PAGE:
|Political support helps the national defence industry to reach its best export results in the last eight years
07:33 GMT, January 28, 2009 defpro.com |
France exported €6.2 billion ($8.1 billion) in armaments in 2008, up from €5.5 billion ($7.3 billion) in 2007, Defense Minister Hervé Morin said last week at the Air and Space Museum at Le Bourget during his New Year's greetings to the defence establishment.
Morin also said France exceeded its planned target of €6 billion and intends to further increase exports in 2009. Although 2008 was the best year since 2000, he sees further potential in the French Defence Industry and plans to surpass Britain as Europe's largest weapons exporter this year. Morin added that France could reach $9 billion in weapons exports by 2010.
One of the main pillars of French military exports next year could be the Dassault-built Rafale combat aircraft. The aircraft has not been exported yet; however it is said to have potential in several countries. Rafale is a contender for the Indian Air Force’s medium multi-role combat aircraft (MMRCA) requirements where more than 126 aircraft will be ordered by the IAF.
Rafale could also be the preferred option for the Swiss Partial Tiger Replacement (TTE) and the Brazilian F-X2 programme. The Swiss will need over 25 new aircraft in its first acquisition, while Brazil intends to buy some 36 planes to replace its aging Dassault-made Mirage fighter jets. A potential contract may be worth some €1.5 billion ($1.9 billion) in Switzerland and over €1.9 billion ($2.5 billion) in Brazil. However, the most attractive opportunity is with India and worth over €7.6 billion ($10 billion).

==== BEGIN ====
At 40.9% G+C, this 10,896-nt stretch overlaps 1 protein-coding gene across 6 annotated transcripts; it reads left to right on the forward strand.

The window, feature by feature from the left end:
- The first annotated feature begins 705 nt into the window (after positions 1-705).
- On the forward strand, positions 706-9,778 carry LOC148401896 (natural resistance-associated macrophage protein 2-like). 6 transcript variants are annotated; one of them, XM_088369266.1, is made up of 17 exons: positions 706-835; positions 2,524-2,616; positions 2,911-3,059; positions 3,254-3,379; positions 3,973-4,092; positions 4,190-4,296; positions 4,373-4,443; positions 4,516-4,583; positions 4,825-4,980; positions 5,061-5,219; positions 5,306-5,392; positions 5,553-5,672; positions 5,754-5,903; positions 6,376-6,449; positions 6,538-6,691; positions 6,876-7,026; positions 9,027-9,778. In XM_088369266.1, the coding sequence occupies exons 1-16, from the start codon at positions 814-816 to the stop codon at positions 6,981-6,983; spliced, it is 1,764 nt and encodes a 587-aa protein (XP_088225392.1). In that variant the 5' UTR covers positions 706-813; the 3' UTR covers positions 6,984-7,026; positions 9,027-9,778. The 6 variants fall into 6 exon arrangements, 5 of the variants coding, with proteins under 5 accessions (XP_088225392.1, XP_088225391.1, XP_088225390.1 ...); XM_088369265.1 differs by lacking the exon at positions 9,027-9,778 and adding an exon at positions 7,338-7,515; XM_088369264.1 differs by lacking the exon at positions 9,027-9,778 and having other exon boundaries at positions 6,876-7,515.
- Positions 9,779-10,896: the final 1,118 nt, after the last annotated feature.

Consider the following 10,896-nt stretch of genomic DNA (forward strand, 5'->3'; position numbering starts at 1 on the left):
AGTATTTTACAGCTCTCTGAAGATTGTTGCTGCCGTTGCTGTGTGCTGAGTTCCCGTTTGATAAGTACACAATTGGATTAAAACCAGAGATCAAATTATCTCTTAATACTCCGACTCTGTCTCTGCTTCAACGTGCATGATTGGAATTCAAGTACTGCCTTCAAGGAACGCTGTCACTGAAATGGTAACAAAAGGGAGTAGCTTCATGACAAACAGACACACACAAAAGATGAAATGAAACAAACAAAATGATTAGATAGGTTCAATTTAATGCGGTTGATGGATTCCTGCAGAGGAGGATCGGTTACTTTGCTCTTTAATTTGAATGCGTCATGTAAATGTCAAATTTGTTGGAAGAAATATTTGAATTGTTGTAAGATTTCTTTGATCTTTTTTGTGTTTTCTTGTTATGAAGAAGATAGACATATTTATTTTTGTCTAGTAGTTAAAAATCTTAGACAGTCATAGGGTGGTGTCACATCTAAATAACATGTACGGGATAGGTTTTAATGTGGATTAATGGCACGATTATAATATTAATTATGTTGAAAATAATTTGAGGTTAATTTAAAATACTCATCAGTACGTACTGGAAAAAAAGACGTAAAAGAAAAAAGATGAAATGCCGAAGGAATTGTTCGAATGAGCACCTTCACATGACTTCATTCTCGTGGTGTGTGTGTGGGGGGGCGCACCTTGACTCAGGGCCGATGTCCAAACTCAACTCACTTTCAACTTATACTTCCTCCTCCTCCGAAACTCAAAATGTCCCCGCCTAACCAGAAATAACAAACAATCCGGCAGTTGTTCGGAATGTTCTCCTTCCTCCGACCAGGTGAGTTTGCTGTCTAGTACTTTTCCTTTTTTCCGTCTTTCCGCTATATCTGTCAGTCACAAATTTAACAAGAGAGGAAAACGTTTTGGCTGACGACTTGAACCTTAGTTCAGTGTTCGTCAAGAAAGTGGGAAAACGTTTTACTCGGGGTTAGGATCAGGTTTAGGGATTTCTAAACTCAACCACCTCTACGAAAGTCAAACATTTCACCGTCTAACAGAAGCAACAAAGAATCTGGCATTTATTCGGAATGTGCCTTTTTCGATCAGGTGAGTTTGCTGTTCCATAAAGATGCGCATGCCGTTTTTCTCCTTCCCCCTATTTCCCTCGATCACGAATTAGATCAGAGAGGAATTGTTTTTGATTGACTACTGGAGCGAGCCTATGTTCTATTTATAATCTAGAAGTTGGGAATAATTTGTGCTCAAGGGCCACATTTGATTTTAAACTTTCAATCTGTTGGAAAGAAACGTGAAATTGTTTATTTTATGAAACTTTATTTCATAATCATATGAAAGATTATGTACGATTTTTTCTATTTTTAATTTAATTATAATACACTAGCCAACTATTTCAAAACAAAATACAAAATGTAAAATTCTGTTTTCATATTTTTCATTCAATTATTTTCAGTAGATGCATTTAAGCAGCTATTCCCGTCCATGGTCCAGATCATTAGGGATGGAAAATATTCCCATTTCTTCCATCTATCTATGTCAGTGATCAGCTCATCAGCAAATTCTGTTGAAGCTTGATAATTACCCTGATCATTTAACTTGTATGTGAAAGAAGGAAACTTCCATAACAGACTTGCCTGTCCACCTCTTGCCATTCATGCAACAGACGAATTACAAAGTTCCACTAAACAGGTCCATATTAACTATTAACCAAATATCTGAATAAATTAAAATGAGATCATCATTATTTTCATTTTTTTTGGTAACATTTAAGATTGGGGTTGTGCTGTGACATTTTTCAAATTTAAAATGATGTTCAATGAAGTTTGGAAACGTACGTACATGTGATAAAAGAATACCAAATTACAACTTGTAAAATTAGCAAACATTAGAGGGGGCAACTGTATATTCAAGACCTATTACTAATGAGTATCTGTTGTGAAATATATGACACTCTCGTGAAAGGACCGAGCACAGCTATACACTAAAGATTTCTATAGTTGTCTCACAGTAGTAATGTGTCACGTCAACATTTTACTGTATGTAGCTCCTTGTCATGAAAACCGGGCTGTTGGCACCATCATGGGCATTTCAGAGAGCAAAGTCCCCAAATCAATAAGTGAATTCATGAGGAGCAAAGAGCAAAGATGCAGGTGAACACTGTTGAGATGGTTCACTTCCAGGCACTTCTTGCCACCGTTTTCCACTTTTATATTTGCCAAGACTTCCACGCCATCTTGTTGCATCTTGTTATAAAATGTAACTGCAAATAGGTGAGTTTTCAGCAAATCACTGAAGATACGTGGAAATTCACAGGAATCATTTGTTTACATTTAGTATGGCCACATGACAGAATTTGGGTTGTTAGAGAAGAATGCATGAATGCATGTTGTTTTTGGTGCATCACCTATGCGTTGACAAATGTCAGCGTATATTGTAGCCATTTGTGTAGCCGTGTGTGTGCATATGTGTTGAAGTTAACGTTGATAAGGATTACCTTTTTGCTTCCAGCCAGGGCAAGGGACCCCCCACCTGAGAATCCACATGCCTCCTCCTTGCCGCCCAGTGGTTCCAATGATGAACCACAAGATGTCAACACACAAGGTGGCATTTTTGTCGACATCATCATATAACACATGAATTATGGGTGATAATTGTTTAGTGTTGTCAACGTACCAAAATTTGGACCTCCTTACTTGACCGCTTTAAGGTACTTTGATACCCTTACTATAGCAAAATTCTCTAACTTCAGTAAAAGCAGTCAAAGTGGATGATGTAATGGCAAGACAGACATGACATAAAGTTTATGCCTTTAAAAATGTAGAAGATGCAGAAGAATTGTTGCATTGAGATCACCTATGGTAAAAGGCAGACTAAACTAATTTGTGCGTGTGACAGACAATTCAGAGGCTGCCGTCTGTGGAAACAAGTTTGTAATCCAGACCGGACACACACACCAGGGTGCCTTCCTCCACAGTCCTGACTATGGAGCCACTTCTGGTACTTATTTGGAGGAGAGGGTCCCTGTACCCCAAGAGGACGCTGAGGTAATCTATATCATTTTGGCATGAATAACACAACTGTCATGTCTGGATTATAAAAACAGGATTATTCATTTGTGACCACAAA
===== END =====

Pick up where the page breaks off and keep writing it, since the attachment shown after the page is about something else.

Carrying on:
Additionally, Libya and the United Arab Emirates have signaled strong interest in the French fighter aircraft.
The France-based Eurocopter (a 100% EADS company) has been very successfully exported. Cougar, Dauphin, Puma, Panther, NH90 and Tiger have all been popular exports and are in service with armed forces throughout the globe.
A very successful export product is the Scorpène-class diesel-electric attack submarine jointly built by the French DCNS and Spanish Navantia. Scorpène has been ordered by the Chilean Navy (2), Royal Malaysian Navy (2), Indian Navy (6), Brazilian Navy (4) and has been partially delivered.
DCNS is also jointly developing the FREMM Multipurpose Frigate with Italian Orizzonte Sistemi Navali (a joint venture between shipbuilder Fincantieri and aerospace firm Finmeccanica). With one ordered, the Moroccan Navy is the first export customer to purchase this frigate, which could also be a possibility for the Hellenic Navy’s need of six (4+2) such frigates. Defence analysts, however, don’t see any change resulting in Greece buying expensive vessels now since they are having difficulty paying for previously ordered purchases such as the German U212A submarine.
In his statement, Morin also pointed out that defence acquisitions are a political issue that have to be supported by a country’s politicians. "A country's purchasing decisions depend on the quality of the product and the product's price, but it is also a political act. There has to be both: industrial and political. If one is missing, our position is weakened," he said.
In this context, the French government has undertaken a reform of export procedures with the result being that export license applications now can be processed in less than 40 days, compared previously with 80 days and created a high-level arms sale task force with the aim to help the defence industry to better trade their products.
These are just some signals of President Nicolas Sarkozy administration’s strong support of the national defence industry. Much more important is President Sarkozy’s personal involvement. He speaks directly with heads of states around the globe to push French defence products and he bundles these military contracts with other civilian technological aid. This brings France a greatly advantageous situation since countries such as Brazil and India are interested in state-of-the-art technology from railway to nuclear power stations to civil infrastructure assistance.